Create scripts in JavaScript with zx

If you use JavaScript and need to automate your work, you’re missing out if you haven’t heard of zx.

Automate what can be automated

Let’s do this tedious thing manually, said no one ever. We all hate doing mind-numbing and repetitive work. Heck, even if we could do what needs to be done manually faster, we still look into automating it to avoid the repetitive work at all cost.

We don’t only automate things that are routine. Automation is a great way to eliminate human error. Unsurprisingly, many developers and dev leads advocate for having a fully integrated and automated test and deployment processes. It helps dev teams eliminate human-errors and focus on what truly matters.

When automating work, you typically write a script - a series of commands that leads to a desired outcome. And there are a few options how you could do it.


Probably the most common option for writing scripts is Bash. Bash has been around for a very long time and is available as the default shell on macOS and Linux. These days, you can also use it on Windows.

While it’s designed for speed, in practice it’s not trivial to use. It treats all input and output as a string, and requires solid understanding of arcane commands like awk or grep to process it. Bash has a basic concept of arrays but using them and building robust scripts is not easy. If you work with JSON you will need other tools like jq to query the data and turn it into data (strings) that can be processed by Bash.

Microsoft PowerShell

Another option is PowerShell - a shell built by Microsoft. Originally released as Windows PowerShell, nowadays it’s available on any platform as Microsoft PowerShell.

Where Bash treats everything as a string, for PowerShell everything’s an object. Each command returns objects which you can query and loop through. An you can create collections of objects with properties yourself too. It’s a programming language!

Another big difference between PowerShell and Bash is that PowerShell is designed with clarity in mind. Rather than using obscure commands like awk or grep, it uses commands (called cmdlets, pronounce commandlets) that follow a standard naming convention of verb-noun, for example Get-ChildItem. PowerShell cmdlets have a common way of parsing parameters, showing help and handling errors, so if you learn how PowerShell works, you can easily switch between the different sets of cmdlets and they’ll work exactly as you expect them to.

This strength is also PowerShell’s shortcoming. PowerShell is great if all you use is PowerShell. As soon as you will try to use a regular executable, like CLI for Microsoft 365, Azure CLI or any other CLI, in a PowerShell script, you will struggle with handling errors and processing CLIs’ output. What you also need to keep in mind, is that PowerShell is a separate language with its own syntax and concepts which you will need to learn to truly benefit from it.

Google zx

Recently I noticed yet another solution that grabbed my attention. While it’s not a shell like Bash or PowerShell, Google’s zx is a Node.js-based executable that simplifies running scripts built using JavaScript. Since I use JavaScript literally everywhere these days, I had to take a look at zx and boy, it’s so cool!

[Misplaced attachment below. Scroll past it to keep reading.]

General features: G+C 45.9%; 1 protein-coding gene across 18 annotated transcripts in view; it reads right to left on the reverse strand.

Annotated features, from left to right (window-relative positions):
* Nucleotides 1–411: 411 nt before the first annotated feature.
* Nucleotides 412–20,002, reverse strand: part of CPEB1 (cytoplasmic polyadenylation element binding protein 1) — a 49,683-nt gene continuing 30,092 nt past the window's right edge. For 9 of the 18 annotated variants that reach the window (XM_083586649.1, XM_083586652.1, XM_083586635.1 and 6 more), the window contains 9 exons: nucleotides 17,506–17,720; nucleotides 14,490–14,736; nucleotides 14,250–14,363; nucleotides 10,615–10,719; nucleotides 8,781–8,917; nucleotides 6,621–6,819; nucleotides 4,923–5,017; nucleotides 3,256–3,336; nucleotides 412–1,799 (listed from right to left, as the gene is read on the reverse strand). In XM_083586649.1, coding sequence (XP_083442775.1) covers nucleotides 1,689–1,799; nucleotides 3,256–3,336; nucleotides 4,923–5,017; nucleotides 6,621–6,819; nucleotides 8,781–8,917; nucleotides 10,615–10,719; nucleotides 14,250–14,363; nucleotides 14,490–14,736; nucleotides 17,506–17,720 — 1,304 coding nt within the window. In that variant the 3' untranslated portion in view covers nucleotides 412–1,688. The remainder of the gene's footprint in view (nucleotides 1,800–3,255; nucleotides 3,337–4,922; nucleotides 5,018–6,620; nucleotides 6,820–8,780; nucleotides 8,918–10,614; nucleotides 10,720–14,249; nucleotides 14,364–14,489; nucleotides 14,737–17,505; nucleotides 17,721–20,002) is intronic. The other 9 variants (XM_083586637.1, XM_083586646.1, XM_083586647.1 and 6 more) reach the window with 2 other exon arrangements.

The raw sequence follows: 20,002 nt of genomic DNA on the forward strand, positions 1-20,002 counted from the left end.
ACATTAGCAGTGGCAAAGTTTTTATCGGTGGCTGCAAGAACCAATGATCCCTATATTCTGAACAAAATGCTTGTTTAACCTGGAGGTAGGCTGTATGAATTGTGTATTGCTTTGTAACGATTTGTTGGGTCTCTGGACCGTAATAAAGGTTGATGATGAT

The idea of writing scripts in Node.js is not new and you could do it already today without zx. Node.js scripts are convenient, because you get to use a language you already know - JavaScript. Combined with access to many npm packages that supercharge your scripts, there is very little you can’t do. But the convenience ends as soon as you need to call an executable. Specifying the arguments, retrieving the response and handling errors is not trivial and quickly adds to your scripts. And this is exactly where zx shines.

zx solves the most important issues when writing scripts using JavaScript. It makes it easy to call executables and get their output, handle errors and it also offers shortcut functions for things like coloring output (chalk), prompting the user (question) or accessing the file system.

To see how it would work in practice, I wrote a short script that uses CLI for Microsoft 365 to retrieve all sites and for each one shows its lists:

#!/usr/bin/env zx
$.verbose = false;

console.log('Retrieving sites...');
const sites = JSON.parse(await $`m365 spo site list -o json`);
for (let i = 0; i < sites.length; i++) {
  const site = sites[i];
  console.log(`(${i + 1}/${sites.length}) Retrieving lists for ${site.Url}...`);

  try {
    const lists = JSON.parse(await $`m365 spo list list -u ${site.Url} -o json`);
    lists.forEach(list => console.log(`  ${list.Title} ${list.Url}`));
  catch (err) {
    console.error(`  ${}`);

What you immediately see, is that it’s just JavaScript. There is literally nothing you need to learn to write a zx script. Notice how simple it is to run an executable using the await $ syntax. See how the output from stdout is returned inline and can be further processed? And if you need to handle errors, you wrap await $ in a try..catch clause, and get the error details from stderr from the caught error. That’s it! Notice how easily you get to work with objects, how easy the script is to follow and little overhead handling errors requires!

With the shebang (#!/usr/bin/env zx) in place, you can mark the script as executable (chmod +x ./myscript.mjs) and run it just as any other Bash script.


If you need to write robust automation scripts and you use JavaScript in your daily work, you should consider using zx. It’ll let you use your existing skills and let you focus on the job at hand. Check out Google zx and I’m looking forward to hearing what you think.

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